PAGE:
Redundancy in Data Storage: Part 2: Geographical Replication

This is a followup to my previous article, Redundancy in Data Storage: Part 1: RAID Levels, where I discussed various site-local data redundancy technologies. Here, I will attempt to detail many of the choices available to provide redundancy beyond the data center that organizations use to solve disaster recovery, business continuity, and continuity of operations (COOP).

It’s obvious that site-local redundancy isn’t enough for critical applications. The threat of natural disasters is always looming, regional power outages occur, building electrical and mechanical systems fail, and backhoes seem to hate fiber optic cable. Enterprises therefore attempt to use geographic redundancy to ensure that even when these things happen critical applications and data remain available. At the heart of making an application geographically redundant is making sure the application’s data resides in more than one geographical location. There are a number of technology and architectural choices that can be used to achieve this geographical replication of data. Often these solutions will be evaluated in terms of cost, RTO (recovery time objective), and RPO (recovery point objective), as I outlined in Disaster Recovery and the Cloud.

One obvious place to build redundancy is at the storage area network level. There are a variety of technologies available to replicate SAN volumes between geographic locations. Synchronous replication tightly couples the primary and backup sites and does not return success to the storage controller until a write completes in both locations, providing a zero RPO. However, synchronous replication requires very fast network connections and requires that the backup site be located very close to the primary location because otherwise latency will severely reduce storage performance. To allow the sites to be further apart, asynchronous replication can be used where the changes are streamed to the backup site but completion of the I/O is signalled before receiving an acknowledgement. Finally, point-in-time replication generates many snapshots of the storage and sends the delta between each snapshot.

All of these SAN replication approaches are bandwidth intensive. Applications make many changes to the disk as part of their ordinary functioning and these changes are almost certainly not encoded in a dense fashion that allows them to efficiently cross networks. An application might make small updates to the same disk block many times in short order and all of these changes would have to be sent across the network in asynchronous or synchronous replication. Point in time replication lowers this overhead a small amount (because redundant changes between snapshots are not sent) at the cost of worse RPO.

Redundancy can also be implemented through database replication. Just as in SAN replication, synchronous, asynchronous, and snapshot-based techniques are available. Many of the same tradeoffs apply, although generally database changes can be sent more efficiently across a WAN. Unfortunately, effectively using database replication to provide geographic redundancy is difficult. For one, database replication can only stand on its own if all of the critical application data resides within the database. This is often not the case. Moreover, sophisticated database deployments involving data partitioning, federation, and integration often greatly complicate replication to the point that effective configuration becomes prohibitive.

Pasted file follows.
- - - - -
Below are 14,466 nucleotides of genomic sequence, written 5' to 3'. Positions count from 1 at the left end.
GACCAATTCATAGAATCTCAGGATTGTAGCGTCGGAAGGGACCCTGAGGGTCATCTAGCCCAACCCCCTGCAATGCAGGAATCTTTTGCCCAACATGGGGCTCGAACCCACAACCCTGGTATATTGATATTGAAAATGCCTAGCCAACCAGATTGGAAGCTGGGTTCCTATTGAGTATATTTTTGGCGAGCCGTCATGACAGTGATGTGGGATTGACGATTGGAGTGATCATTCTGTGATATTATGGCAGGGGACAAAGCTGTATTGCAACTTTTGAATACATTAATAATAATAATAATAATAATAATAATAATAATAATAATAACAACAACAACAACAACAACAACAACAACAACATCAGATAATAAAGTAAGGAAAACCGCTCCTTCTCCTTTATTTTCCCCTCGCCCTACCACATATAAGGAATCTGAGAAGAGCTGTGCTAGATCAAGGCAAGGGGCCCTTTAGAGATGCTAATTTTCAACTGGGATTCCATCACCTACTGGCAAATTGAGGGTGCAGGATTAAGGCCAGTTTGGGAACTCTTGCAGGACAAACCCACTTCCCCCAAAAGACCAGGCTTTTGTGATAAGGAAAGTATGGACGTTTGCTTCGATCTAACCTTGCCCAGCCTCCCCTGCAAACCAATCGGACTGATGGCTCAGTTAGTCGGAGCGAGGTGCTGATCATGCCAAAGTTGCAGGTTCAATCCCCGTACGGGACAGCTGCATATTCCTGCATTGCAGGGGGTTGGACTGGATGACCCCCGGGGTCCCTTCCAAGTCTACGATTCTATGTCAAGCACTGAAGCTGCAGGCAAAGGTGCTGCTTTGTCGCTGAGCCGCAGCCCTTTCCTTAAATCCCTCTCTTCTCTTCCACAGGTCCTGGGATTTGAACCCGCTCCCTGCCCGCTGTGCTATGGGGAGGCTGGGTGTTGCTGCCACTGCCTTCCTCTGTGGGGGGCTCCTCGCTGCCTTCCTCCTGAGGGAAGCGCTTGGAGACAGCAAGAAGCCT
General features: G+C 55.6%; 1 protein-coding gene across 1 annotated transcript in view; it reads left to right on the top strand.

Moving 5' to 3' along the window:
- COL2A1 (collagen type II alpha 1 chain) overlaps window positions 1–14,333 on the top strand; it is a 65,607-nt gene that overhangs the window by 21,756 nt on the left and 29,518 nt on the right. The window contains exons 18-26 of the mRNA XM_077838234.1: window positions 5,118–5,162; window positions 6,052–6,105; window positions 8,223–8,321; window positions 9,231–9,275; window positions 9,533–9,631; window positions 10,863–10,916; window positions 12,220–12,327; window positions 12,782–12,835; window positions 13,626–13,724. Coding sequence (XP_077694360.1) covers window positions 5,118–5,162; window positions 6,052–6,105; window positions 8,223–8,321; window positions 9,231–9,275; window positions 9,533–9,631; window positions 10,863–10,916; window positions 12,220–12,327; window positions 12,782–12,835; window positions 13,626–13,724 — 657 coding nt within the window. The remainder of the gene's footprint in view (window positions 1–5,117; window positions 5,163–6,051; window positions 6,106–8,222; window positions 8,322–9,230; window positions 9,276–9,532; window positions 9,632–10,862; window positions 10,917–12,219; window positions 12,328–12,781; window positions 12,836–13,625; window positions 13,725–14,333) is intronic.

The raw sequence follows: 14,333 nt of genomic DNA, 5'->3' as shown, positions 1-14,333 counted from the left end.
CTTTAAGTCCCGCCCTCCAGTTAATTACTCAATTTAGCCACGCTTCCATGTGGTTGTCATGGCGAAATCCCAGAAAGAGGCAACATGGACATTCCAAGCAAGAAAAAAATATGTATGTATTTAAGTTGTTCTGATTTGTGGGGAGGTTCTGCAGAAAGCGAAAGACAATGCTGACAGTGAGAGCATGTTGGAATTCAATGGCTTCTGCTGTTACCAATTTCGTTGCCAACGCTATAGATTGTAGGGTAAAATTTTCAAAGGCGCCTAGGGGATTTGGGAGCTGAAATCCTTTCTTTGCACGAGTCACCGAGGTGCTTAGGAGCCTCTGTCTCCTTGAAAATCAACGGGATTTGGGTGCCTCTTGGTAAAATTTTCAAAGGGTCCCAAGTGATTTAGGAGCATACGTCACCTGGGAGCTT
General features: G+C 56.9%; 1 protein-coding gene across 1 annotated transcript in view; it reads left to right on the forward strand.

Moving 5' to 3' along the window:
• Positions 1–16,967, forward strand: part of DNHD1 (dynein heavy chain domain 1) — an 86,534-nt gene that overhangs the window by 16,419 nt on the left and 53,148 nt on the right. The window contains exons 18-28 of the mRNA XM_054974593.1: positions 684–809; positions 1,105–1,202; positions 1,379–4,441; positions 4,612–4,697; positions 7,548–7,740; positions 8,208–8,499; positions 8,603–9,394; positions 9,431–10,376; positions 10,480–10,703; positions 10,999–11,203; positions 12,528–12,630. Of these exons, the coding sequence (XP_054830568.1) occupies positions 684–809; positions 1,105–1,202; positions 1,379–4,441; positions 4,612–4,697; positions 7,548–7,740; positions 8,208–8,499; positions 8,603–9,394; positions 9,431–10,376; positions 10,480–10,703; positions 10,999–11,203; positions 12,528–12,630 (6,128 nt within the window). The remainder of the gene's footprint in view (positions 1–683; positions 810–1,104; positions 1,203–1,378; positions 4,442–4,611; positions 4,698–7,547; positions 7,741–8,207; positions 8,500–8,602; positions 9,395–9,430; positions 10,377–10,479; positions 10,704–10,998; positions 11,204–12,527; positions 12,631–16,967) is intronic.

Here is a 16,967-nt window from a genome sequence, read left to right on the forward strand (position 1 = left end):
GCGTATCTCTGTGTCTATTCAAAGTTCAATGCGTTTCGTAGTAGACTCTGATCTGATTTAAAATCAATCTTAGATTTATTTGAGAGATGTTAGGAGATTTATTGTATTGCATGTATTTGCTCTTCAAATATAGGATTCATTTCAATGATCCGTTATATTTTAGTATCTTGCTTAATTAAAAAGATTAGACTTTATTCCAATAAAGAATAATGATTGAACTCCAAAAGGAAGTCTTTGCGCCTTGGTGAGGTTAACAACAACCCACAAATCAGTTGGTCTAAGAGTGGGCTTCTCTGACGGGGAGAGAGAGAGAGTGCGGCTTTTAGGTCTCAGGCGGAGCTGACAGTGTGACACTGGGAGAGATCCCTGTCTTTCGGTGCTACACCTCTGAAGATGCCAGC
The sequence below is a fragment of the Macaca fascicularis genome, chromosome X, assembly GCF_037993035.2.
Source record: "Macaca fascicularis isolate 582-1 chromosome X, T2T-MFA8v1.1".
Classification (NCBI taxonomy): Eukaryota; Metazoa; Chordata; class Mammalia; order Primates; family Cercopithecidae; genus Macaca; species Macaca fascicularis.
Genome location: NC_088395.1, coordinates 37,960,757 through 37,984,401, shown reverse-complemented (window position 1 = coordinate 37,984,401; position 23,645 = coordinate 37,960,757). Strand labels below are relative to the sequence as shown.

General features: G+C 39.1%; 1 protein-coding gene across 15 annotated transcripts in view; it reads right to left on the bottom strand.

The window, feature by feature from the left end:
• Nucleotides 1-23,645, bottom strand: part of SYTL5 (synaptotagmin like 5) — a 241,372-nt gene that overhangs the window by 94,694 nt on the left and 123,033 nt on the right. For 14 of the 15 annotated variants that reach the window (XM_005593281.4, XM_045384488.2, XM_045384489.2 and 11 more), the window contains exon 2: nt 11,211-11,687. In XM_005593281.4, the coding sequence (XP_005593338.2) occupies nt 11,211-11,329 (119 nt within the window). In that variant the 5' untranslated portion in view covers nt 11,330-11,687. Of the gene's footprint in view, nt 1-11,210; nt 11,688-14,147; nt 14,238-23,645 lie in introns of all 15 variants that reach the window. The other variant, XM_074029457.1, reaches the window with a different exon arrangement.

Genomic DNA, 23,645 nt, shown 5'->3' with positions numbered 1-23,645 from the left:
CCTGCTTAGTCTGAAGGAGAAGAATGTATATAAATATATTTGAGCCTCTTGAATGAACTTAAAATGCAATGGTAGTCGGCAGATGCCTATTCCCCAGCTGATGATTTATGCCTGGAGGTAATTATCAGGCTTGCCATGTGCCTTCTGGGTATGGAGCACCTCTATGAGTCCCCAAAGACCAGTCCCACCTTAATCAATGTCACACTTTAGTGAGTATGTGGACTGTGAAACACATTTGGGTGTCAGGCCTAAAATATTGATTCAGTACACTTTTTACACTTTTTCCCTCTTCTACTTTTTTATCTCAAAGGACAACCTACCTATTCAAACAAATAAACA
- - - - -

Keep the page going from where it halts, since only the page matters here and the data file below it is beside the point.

Finally, the application itself can handle data redundancy. Often the highest end applications (for instance financial, logistics, and reservation systems) require the federation of data at the application level. This allows extreme top-end performance to be reached and also allows compliance with various types of data jurisdiction requirements (for instance, national directives requiring customer identifiable information to remain in the country of origin.) Unfortunately, this is very difficult and error prone.

Data redundancy is only one piece of the business continuity problem. Applications require other infrastructure to run, such as the network and application servers. Some organizations are using virtualized approaches here with some success to build geographically redundant architectures. Others rely on configuration management technologies to ensure that the disaster recovery sites remain synchronized and ready to handle workload. Another important point to consider is how to handle moving the active instance of the application to the backup site, and also how to re-establish redundancy after a failure and move applications back to the primary. Any approach to provide geographic redundancy must be designed carefully and continually tested well, because today’s complicated application architectures provide too many opportunities for mistakes to be made in provisioning redundancy.

These replication techniques still require the site-local mechanisms like RAID discussed in part 1, because otherwise the facilities involved would be far too unreliable, and also require significant investments in network links, replication technologies, and personnel effort. Also, for the most part, these technologies require the duplication of infrastructure for disaster recovery purposes. In my forthcoming part 3, I will discuss emerging approaches in cloud architectures that unify redundancy mechanisms and significantly simplify the effort involved in implementing resilient business systems.

About the Author

Michael Lyle (@MPLyle) is CTO and co-founder of Translattice, and is responsible for the company’s strategic technical direction.  He is a recognized leader in developing distributed systems technologies and has extensive experience in datacenter and information technology operations.

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